Bolsonaro also alluded to claims that the election had not been fair.
Brazil’s far-right president, Jair Bolsonaro, has broken his almost two-day silence over his defeat in Sunday’s election – but refused to congratulate or recognise the victory of his rival Luiz Inácio Lula da Silva.
Bolsonaro, 67, lost what was widely seen as Brazil’s most important election in decades by a margin of 2.1m votes – 50.9% to 49.1% – and dozens of world leaders swiftly recognised Lula’s victory.
But Bolsonaro said nothing, with local media suggesting the erratic rightwing populist was holed up in his presidential residence consumed by anger, despondency and disbelief.
In a brief appearance yesterday afternoon, Bolsonaro at last broke his silence, amid growing public indignation at his undemocratic stance.
“Our dreams are more alive than ever,” he told journalists at the Alvorada palace in Brasília.
However, Bolsonaro, the first serving president to lose a re-election bid in Brazilian history, made no mention of the election’s winner and did not say if he accepted the result.
He thanked the 58 million voters who had backed his campaign but did not allude to the 60 million who voted for his opponent.
“As president and as a citizen I will continue to follow all the commandments of our constitution,” he said ambiguously.
Bolsonaro also alluded to baseless claims that the election had not been fair.
He said the post-election protests being staged by hardcore supporters – including using trucks and tyres to block key highways – were the fruit of “indignation and a feeling of injustice about how the electoral process played out”.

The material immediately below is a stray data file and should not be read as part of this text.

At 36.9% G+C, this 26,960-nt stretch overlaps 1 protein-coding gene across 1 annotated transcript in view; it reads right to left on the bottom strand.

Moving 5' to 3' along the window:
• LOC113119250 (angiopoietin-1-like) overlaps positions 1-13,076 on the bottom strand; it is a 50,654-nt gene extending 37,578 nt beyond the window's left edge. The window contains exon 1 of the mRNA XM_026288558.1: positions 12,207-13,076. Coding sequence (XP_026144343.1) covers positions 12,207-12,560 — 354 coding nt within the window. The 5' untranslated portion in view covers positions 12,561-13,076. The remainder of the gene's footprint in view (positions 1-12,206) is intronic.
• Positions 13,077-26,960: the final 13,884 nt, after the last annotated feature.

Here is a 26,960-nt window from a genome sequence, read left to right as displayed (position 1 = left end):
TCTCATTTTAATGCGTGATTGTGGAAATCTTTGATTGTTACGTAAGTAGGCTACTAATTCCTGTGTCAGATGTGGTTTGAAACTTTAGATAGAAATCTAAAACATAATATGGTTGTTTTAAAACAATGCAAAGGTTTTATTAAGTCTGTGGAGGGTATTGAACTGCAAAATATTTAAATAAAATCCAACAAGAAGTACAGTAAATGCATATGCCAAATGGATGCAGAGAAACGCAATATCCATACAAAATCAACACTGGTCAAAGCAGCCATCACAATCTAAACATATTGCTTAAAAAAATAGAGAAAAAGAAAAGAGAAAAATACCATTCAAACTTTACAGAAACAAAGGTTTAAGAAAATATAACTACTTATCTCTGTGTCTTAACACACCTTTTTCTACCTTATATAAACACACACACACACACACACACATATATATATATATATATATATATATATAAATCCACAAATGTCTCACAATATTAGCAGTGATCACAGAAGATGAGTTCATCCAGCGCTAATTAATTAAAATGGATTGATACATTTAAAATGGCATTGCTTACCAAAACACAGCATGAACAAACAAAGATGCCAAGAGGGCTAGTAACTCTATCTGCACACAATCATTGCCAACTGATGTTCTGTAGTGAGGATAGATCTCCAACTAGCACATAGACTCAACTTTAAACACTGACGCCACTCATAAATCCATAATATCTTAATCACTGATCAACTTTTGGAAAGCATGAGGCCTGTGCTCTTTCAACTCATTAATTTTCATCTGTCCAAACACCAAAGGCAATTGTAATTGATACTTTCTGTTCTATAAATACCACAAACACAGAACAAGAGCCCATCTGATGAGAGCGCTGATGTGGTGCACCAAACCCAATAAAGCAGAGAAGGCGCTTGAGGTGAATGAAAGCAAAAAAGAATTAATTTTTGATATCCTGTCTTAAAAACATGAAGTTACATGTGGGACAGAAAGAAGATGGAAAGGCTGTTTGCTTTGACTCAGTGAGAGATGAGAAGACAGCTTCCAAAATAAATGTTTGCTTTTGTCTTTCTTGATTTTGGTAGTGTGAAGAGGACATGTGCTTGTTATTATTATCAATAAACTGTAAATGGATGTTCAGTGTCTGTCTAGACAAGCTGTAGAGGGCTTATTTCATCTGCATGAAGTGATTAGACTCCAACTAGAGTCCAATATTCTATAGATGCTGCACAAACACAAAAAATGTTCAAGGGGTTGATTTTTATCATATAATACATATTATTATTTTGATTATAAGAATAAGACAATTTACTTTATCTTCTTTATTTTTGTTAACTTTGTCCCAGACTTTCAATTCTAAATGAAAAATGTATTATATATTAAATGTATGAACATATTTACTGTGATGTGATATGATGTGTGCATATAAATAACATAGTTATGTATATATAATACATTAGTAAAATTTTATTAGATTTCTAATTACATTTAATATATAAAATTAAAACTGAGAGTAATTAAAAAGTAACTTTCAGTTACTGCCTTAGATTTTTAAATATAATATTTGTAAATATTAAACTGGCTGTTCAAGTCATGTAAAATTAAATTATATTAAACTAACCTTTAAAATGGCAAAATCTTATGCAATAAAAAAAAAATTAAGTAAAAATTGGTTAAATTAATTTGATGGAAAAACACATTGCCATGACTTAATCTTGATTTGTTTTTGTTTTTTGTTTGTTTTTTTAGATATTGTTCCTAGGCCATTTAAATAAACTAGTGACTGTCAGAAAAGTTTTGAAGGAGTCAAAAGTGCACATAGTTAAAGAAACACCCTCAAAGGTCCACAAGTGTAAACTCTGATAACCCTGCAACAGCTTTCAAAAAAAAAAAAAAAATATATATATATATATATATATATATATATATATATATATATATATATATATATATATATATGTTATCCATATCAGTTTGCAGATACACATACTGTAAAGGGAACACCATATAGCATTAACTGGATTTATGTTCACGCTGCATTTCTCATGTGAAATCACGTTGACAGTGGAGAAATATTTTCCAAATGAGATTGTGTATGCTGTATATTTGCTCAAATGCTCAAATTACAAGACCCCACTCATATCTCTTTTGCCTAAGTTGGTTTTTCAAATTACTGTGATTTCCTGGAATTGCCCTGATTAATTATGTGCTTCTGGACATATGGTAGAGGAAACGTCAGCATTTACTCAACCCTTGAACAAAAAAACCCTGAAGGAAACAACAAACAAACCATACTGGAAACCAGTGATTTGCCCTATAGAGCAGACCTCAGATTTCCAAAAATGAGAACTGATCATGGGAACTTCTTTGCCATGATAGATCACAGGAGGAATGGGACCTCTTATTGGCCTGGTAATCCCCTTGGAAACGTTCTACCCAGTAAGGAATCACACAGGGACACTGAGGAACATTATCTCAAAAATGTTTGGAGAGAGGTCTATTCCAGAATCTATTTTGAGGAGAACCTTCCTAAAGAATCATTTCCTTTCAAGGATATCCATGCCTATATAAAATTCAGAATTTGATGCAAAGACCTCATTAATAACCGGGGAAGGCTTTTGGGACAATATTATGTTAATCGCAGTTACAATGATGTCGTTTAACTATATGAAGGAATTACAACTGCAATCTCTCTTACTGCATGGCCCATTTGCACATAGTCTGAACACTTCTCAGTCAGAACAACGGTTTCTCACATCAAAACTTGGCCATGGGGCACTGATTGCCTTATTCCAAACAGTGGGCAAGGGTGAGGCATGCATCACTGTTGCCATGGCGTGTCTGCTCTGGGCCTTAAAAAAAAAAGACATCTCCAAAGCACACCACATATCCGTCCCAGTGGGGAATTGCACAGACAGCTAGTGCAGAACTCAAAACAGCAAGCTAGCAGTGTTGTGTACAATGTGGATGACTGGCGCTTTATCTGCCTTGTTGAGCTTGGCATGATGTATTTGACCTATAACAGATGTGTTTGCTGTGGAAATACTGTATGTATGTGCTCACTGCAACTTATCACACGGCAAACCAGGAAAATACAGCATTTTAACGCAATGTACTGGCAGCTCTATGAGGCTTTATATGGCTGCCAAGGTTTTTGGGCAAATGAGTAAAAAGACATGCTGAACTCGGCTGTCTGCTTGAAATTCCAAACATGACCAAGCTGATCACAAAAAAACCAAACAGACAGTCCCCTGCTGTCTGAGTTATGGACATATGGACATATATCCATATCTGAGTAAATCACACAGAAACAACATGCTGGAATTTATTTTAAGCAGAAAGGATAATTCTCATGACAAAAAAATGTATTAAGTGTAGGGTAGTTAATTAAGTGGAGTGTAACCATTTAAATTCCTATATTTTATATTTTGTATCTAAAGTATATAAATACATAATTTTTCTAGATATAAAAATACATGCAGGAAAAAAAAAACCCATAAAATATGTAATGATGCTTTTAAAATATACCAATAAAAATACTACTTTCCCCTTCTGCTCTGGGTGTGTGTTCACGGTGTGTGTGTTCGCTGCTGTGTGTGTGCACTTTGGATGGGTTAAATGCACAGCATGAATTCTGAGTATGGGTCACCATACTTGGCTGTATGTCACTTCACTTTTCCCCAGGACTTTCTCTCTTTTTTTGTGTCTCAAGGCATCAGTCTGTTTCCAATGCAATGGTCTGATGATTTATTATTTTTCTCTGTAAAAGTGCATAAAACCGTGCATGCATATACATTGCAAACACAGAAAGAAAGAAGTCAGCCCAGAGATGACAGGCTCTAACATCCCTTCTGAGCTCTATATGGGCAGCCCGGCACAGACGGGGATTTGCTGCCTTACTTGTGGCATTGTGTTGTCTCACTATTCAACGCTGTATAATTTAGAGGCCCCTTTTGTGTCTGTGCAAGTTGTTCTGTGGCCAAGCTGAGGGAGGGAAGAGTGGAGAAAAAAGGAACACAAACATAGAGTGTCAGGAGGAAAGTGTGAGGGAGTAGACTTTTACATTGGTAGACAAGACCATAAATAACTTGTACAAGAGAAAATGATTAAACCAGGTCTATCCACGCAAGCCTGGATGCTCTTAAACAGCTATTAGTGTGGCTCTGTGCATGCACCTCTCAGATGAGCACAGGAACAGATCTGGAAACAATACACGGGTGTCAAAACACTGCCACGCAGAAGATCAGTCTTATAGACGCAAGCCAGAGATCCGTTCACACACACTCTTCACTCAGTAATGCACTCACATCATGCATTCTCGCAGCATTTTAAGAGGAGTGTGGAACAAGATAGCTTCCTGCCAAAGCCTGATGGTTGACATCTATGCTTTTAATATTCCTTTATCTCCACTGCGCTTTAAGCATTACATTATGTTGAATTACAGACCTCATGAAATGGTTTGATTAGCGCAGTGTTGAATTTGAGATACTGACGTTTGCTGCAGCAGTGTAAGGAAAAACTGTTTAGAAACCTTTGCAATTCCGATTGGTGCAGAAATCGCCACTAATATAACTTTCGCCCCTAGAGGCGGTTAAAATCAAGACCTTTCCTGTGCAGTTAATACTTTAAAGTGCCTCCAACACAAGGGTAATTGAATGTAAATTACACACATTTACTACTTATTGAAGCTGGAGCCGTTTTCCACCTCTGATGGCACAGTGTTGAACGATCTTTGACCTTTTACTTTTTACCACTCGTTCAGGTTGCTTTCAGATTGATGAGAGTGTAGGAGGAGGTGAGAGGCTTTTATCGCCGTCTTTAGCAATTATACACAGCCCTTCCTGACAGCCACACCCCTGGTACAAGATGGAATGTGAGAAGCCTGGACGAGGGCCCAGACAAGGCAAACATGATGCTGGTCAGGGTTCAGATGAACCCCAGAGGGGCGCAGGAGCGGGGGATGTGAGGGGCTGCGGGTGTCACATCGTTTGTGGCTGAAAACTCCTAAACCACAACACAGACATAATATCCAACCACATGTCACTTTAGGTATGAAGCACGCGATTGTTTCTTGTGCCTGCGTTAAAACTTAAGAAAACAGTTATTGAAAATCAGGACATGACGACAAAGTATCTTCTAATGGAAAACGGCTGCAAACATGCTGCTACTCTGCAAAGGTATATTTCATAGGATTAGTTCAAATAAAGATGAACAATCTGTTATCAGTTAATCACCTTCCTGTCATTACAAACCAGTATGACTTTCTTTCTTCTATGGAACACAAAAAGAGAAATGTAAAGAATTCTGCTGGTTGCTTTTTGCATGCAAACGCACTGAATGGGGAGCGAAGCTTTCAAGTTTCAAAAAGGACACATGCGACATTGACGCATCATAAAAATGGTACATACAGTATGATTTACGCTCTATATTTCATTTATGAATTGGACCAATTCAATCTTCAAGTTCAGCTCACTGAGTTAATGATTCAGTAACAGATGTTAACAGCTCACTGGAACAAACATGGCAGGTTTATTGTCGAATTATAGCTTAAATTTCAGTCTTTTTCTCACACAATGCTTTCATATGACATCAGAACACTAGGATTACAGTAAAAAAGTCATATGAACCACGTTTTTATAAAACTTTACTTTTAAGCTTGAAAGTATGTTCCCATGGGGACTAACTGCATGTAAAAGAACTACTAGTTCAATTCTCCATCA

“Peaceful protests will always be welcome,” Bolsonaro said, adding, however, that destruction and impeding people’s right to come and go was not acceptable.
After Bolsonaro had delivered his message, his chief of staff Ciro Nogueira indicated that his administration would not contest the election result.
“President Jair Bolsonaro … has authorised me that when provoked according to the law we will begin the transition process,” he said.
The Rio-based political analyst Thomas Traumann said Nogueira’s remarks represented a formal recognition that Bolsonaro had lost and that there would be a change of power at the end of the year.
The supreme court echoed that interpretation in a statement which said that by greenlighting the transition process, Bolsonaro had “recognised the final result of the elections”.
Traumann said he believed Bolsonaro’s refusal to categorically concede and his signal to protesters reflected a behind-thescenes effort to secure some kind of informal amnesty to shield him from prosecution once he steps down.
Observers believe that after leaving power Bolsonaro could find himself exposed to a multitude of possible investigations relating to fake news, anti-democratic behaviour, alleged corruption and his handling of a Covid pandemic which killed nearly 700,000.
“He is clearly afraid of prison … so what he’s trying to do is negotiate with the only card he has left, which is big street protests,” Traumann said.
Last night Bolsonaro was reportedly locked in talks with at least six supreme court members as part of supposed negotiations.
Guilherme Amado, a prominent political journalist, said Bolsonaro planned to “request that neither he nor his family be persecuted” once he left office.